Now, I have learned from reading and talking to people, that even if the scanner only optically produces a certain resolution, you should still scan at as high a resolution as possible and then use an image processing program to reduce the size to match the optical resolution of the scanner. The reason for this is that you have to make sure that the scanning motor is working with enough precision to achieve the highest possible optical resolution. Now, how this looks at 100% crop differs from scanner to scanner. The Reflecta produces something like this – as you can see the edge is very pixelated. When you reduce the size to match about 3800 dpi, the pixelation should disappear:
Here is a 100% crop of the image resized to match the Reflecta’s 3800 dpi:
And here is a full view of that image:
I am still quite new to the whole scanning thing and I am certainly still learning. I will be posting about it as I learn more, but for now, I hope this was useful to you.
My main digital camera is a Canon 1Ds mk2. It’s a full frame camera from 2004, I believe. I have grown fond of using vintage manual focus lenses on it. Mainly Nikon F mount lenses, but also a couple of M42 lenses. That is all fine and dandy with a cheap adapter from Amazon or Ebay. Or so I thought.
If you get an adapter without focus confirmation and have an older EOS body, you might run into a little problem. But before you get to modifying your adapter, test it. If it works, modification is a waste of precious shooting time.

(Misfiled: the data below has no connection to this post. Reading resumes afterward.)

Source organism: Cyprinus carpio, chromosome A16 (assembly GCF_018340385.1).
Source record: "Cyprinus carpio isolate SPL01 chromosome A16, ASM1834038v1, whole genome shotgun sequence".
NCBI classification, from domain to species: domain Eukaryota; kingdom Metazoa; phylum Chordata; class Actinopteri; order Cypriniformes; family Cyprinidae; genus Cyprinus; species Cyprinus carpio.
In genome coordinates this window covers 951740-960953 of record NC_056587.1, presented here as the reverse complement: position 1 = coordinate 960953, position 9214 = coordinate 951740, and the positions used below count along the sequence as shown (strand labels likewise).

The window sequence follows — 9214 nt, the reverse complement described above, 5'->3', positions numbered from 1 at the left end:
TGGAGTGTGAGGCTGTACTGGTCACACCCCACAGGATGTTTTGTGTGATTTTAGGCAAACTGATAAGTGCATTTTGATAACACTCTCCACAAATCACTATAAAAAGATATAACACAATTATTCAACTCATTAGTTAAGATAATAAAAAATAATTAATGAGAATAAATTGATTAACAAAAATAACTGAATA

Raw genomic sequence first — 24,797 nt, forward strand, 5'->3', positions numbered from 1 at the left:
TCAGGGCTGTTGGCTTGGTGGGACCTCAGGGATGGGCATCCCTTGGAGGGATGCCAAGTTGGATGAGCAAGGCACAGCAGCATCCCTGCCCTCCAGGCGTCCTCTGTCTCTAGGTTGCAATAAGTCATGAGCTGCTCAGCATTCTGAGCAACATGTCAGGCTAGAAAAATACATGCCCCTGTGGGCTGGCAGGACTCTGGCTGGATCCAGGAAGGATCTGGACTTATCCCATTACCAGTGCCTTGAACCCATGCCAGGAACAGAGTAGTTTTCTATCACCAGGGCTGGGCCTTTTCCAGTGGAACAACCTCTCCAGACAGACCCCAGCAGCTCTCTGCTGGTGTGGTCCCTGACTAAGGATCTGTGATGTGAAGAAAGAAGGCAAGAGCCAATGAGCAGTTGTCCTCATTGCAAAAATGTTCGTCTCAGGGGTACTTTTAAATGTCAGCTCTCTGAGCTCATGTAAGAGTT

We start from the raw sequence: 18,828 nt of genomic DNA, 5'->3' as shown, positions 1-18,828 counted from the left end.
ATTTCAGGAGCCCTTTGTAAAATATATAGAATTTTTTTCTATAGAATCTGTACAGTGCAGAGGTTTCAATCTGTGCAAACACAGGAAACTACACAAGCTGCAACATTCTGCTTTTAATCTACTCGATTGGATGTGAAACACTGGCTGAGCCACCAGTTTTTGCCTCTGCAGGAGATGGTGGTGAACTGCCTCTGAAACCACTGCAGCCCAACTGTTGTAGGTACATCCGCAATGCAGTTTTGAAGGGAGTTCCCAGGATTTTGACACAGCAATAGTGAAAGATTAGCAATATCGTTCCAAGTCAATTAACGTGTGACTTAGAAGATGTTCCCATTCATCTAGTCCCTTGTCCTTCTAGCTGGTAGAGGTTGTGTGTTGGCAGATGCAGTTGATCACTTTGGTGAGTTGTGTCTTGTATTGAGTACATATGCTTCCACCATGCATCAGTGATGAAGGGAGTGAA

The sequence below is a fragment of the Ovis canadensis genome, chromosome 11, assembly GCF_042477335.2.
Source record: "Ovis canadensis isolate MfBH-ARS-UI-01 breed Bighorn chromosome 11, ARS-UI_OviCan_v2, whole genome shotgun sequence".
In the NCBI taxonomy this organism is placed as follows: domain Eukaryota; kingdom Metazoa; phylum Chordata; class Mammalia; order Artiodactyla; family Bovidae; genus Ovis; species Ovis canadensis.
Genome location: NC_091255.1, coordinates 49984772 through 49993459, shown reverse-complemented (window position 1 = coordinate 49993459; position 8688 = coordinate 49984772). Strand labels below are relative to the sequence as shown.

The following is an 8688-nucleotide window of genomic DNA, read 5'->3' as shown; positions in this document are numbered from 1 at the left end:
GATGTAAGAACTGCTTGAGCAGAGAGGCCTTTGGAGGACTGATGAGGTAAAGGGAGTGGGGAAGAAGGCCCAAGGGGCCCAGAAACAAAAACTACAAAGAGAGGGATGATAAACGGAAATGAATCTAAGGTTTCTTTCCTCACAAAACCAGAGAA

On older EOS digital bodies – probably also on EOS film bodies, there is a little pin on the left side of the lens mount. When you mount a lens or an adapter, this pin is pushed up. For some reason though, it has to be able to move down when something without a focus chip is mounted. But the flange on the adapter prevents that. If you try to shoot your camera with an adapter mounted, the mirror will open and then lock up and you have to switch the camera off and on again for it to pop down.
To solve this, I actually filed off a piece of one of the flanges, as you can see on the pictures above. Now, which flange do you file? Answer: The one on the opposite side of the red EF-mount dot, as you see.
When you have finished filing your adapter, make absolutely sure there are no metal filings or metal residue of any kind left on it. If it gets in your camera, it can mess up quite a few things. If it is a digital camera, it can damage your sensor severely. I had a piece of metal get stuck by the lens contacts which caused my mirror to jam, just like what happens if you don’t file the adapter. This happened while I was using a fully automatic AF lens, so needless to day, I almost pooped myself, thinking my camera had broken. Lucky for me, when I popped off the lens, a piece of metal filing fell out and all was good again.